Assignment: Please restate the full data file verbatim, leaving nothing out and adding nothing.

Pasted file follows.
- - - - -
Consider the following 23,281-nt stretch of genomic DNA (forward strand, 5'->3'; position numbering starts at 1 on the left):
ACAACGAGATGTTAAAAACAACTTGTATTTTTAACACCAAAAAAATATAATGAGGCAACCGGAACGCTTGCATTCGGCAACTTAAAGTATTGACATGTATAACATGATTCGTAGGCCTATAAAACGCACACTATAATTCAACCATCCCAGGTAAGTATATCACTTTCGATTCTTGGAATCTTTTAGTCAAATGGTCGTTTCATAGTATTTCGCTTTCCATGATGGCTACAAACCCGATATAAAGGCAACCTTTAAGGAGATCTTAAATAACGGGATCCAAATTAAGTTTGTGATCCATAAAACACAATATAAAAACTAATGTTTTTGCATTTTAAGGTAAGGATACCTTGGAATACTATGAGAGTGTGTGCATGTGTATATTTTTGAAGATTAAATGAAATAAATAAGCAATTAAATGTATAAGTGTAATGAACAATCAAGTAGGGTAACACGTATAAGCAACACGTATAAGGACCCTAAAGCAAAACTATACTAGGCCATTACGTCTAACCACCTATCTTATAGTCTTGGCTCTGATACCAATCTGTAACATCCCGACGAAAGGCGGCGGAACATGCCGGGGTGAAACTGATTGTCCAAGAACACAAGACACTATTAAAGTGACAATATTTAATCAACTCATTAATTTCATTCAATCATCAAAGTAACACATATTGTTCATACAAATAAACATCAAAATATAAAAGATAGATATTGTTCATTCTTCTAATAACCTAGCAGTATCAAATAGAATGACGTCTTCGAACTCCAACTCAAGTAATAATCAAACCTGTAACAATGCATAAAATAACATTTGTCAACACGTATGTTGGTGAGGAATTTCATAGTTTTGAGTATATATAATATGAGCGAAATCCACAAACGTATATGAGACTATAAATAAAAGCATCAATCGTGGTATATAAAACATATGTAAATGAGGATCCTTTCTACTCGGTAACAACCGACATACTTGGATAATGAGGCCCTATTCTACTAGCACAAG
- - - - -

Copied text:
Consider the following 23,281-nt stretch of genomic DNA (forward strand, 5'->3'; position numbering starts at 1 on the left):
ACAACGAGATGTTAAAAACAACTTGTATTTTTAACACCAAAAAAATATAATGAGGCAACCGGAACGCTTGCATTCGGCAACTTAAAGTATTGACATGTATAACATGATTCGTAGGCCTATAAAACGCACACTATAATTCAACCATCCCAGGTAAGTATATCACTTTCGATTCTTGGAATCTTTTAGTCAAATGGTCGTTTCATAGTATTTCGCTTTCCATGATGGCTACAAACCCGATATAAAGGCAACCTTTAAGGAGATCTTAAATAACGGGATCCAAATTAAGTTTGTGATCCATAAAACACAATATAAAAACTAATGTTTTTGCATTTTAAGGTAAGGATACCTTGGAATACTATGAGAGTGTGTGCATGTGTATATTTTTGAAGATTAAATGAAATAAATAAGCAATTAAATGTATAAGTGTAATGAACAATCAAGTAGGGTAACACGTATAAGCAACACGTATAAGGACCCTAAAGCAAAACTATACTAGGCCATTACGTCTAACCACCTATCTTATAGTCTTGGCTCTGATACCAATCTGTAACATCCCGACGAAAGGCGGCGGAACATGCCGGGGTGAAACTGATTGTCCAAGAACACAAGACACTATTAAAGTGACAATATTTAATCAACTCATTAATTTCATTCAATCATCAAAGTAACACATATTGTTCATACAAATAAACATCAAAATATAAAAGATAGATATTGTTCATTCTTCTAATAACCTAGCAGTATCAAATAGAATGACGTCTTCGAACTCCAACTCAAGTAATAATCAAACCTGTAACAATGCATAAAATAACATTTGTCAACACGTATGTTGGTGAGGAATTTCATAGTTTTGAGTATATATAATATGAGCGAAATCCACAAACGTATATGAGACTATAAATAAAAGCATCAATCGTGGTATATAAAACATATGTAAATGAGGATCCTTTCTACTCGGTAACAACCGACATACTTGGATAATGAGGCCCTATTCTACTAGCACAAG